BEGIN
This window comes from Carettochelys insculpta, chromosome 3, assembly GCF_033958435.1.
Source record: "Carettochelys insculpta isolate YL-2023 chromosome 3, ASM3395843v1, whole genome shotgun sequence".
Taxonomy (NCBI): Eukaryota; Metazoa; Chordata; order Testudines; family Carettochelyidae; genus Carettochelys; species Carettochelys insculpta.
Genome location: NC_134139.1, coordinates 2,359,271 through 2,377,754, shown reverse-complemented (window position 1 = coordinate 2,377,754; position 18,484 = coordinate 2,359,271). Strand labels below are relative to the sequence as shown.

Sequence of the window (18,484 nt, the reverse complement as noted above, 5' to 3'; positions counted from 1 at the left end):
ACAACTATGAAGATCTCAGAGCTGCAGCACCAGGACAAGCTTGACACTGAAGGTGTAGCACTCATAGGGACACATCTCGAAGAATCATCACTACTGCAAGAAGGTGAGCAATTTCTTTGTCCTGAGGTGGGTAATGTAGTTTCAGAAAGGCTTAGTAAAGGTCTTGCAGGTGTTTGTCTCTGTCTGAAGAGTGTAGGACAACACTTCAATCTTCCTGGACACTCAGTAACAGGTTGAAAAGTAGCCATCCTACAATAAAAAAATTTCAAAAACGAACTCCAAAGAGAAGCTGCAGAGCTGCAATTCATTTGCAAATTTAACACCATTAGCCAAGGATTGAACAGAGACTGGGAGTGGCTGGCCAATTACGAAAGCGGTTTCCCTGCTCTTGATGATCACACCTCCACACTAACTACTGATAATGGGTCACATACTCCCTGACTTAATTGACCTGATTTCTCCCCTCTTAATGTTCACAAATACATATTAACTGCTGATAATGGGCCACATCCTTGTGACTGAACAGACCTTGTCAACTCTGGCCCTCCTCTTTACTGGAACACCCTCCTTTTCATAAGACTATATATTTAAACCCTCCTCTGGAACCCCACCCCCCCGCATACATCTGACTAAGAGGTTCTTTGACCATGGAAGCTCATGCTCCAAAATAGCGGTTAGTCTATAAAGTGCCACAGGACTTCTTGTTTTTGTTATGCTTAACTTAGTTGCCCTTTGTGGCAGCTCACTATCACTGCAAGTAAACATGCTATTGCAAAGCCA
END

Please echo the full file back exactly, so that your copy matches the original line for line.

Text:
This window comes from Carettochelys insculpta, chromosome 3, assembly GCF_033958435.1.
Source record: "Carettochelys insculpta isolate YL-2023 chromosome 3, ASM3395843v1, whole genome shotgun sequence".
Taxonomy (NCBI): Eukaryota; Metazoa; Chordata; order Testudines; family Carettochelyidae; genus Carettochelys; species Carettochelys insculpta.
Genome location: NC_134139.1, coordinates 2,359,271 through 2,377,754, shown reverse-complemented (window position 1 = coordinate 2,377,754; position 18,484 = coordinate 2,359,271). Strand labels below are relative to the sequence as shown.

Sequence of the window (18,484 nt, the reverse complement as noted above, 5' to 3'; positions counted from 1 at the left end):
ACAACTATGAAGATCTCAGAGCTGCAGCACCAGGACAAGCTTGACACTGAAGGTGTAGCACTCATAGGGACACATCTCGAAGAATCATCACTACTGCAAGAAGGTGAGCAATTTCTTTGTCCTGAGGTGGGTAATGTAGTTTCAGAAAGGCTTAGTAAAGGTCTTGCAGGTGTTTGTCTCTGTCTGAAGAGTGTAGGACAACACTTCAATCTTCCTGGACACTCAGTAACAGGTTGAAAAGTAGCCATCCTACAATAAAAAAATTTCAAAAACGAACTCCAAAGAGAAGCTGCAGAGCTGCAATTCATTTGCAAATTTAACACCATTAGCCAAGGATTGAACAGAGACTGGGAGTGGCTGGCCAATTACGAAAGCGGTTTCCCTGCTCTTGATGATCACACCTCCACACTAACTACTGATAATGGGTCACATACTCCCTGACTTAATTGACCTGATTTCTCCCCTCTTAATGTTCACAAATACATATTAACTGCTGATAATGGGCCACATCCTTGTGACTGAACAGACCTTGTCAACTCTGGCCCTCCTCTTTACTGGAACACCCTCCTTTTCATAAGACTATATATTTAAACCCTCCTCTGGAACCCCACCCCCCCGCATACATCTGACTAAGAGGTTCTTTGACCATGGAAGCTCATGCTCCAAAATAGCGGTTAGTCTATAAAGTGCCACAGGACTTCTTGTTTTTGTTATGCTTAACTTAGTTGCCCTTTGTGGCAGCTCACTATCACTGCAAGTAAACATGCTATTGCAAAGCCA